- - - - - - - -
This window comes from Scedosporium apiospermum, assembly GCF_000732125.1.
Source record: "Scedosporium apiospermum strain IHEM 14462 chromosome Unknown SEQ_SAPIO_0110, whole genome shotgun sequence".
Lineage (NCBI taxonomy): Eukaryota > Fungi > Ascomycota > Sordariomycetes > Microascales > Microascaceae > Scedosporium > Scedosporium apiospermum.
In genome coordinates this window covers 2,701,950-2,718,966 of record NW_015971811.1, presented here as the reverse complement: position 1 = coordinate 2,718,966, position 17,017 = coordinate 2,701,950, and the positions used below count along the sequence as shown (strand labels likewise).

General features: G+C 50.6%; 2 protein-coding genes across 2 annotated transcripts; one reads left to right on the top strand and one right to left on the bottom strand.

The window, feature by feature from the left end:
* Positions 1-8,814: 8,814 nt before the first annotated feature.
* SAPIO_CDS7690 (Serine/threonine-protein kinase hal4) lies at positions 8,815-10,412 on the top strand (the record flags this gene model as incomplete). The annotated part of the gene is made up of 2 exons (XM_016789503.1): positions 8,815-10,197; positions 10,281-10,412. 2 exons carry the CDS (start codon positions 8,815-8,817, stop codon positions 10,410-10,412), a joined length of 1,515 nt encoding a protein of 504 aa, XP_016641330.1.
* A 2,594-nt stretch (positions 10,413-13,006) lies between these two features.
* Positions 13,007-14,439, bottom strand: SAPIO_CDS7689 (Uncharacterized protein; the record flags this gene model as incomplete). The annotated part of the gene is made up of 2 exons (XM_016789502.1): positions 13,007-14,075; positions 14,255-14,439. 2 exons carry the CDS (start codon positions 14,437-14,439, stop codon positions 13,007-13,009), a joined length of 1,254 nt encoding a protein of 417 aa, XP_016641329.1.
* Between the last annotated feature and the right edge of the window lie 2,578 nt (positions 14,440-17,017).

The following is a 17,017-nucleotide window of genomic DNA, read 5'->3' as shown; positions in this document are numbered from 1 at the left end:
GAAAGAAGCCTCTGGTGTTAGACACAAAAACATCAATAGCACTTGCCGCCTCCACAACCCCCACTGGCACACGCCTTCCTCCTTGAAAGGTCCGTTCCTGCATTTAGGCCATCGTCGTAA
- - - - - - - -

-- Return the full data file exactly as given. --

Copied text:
This window comes from Scedosporium apiospermum, assembly GCF_000732125.1.
Source record: "Scedosporium apiospermum strain IHEM 14462 chromosome Unknown SEQ_SAPIO_0110, whole genome shotgun sequence".
Lineage (NCBI taxonomy): Eukaryota > Fungi > Ascomycota > Sordariomycetes > Microascales > Microascaceae > Scedosporium > Scedosporium apiospermum.
In genome coordinates this window covers 2,701,950-2,718,966 of record NW_015971811.1, presented here as the reverse complement: position 1 = coordinate 2,718,966, position 17,017 = coordinate 2,701,950, and the positions used below count along the sequence as shown (strand labels likewise).

General features: G+C 50.6%; 2 protein-coding genes across 2 annotated transcripts; one reads left to right on the top strand and one right to left on the bottom strand.

The window, feature by feature from the left end:
* Positions 1-8,814: 8,814 nt before the first annotated feature.
* SAPIO_CDS7690 (Serine/threonine-protein kinase hal4) lies at positions 8,815-10,412 on the top strand (the record flags this gene model as incomplete). The annotated part of the gene is made up of 2 exons (XM_016789503.1): positions 8,815-10,197; positions 10,281-10,412. 2 exons carry the CDS (start codon positions 8,815-8,817, stop codon positions 10,410-10,412), a joined length of 1,515 nt encoding a protein of 504 aa, XP_016641330.1.
* A 2,594-nt stretch (positions 10,413-13,006) lies between these two features.
* Positions 13,007-14,439, bottom strand: SAPIO_CDS7689 (Uncharacterized protein; the record flags this gene model as incomplete). The annotated part of the gene is made up of 2 exons (XM_016789502.1): positions 13,007-14,075; positions 14,255-14,439. 2 exons carry the CDS (start codon positions 14,437-14,439, stop codon positions 13,007-13,009), a joined length of 1,254 nt encoding a protein of 417 aa, XP_016641329.1.
* Between the last annotated feature and the right edge of the window lie 2,578 nt (positions 14,440-17,017).

The following is a 17,017-nucleotide window of genomic DNA, read 5'->3' as shown; positions in this document are numbered from 1 at the left end:
GAAAGAAGCCTCTGGTGTTAGACACAAAAACATCAATAGCACTTGCCGCCTCCACAACCCCCACTGGCACACGCCTTCCTCCTTGAAAGGTCCGTTCCTGCATTTAGGCCATCGTCGTAA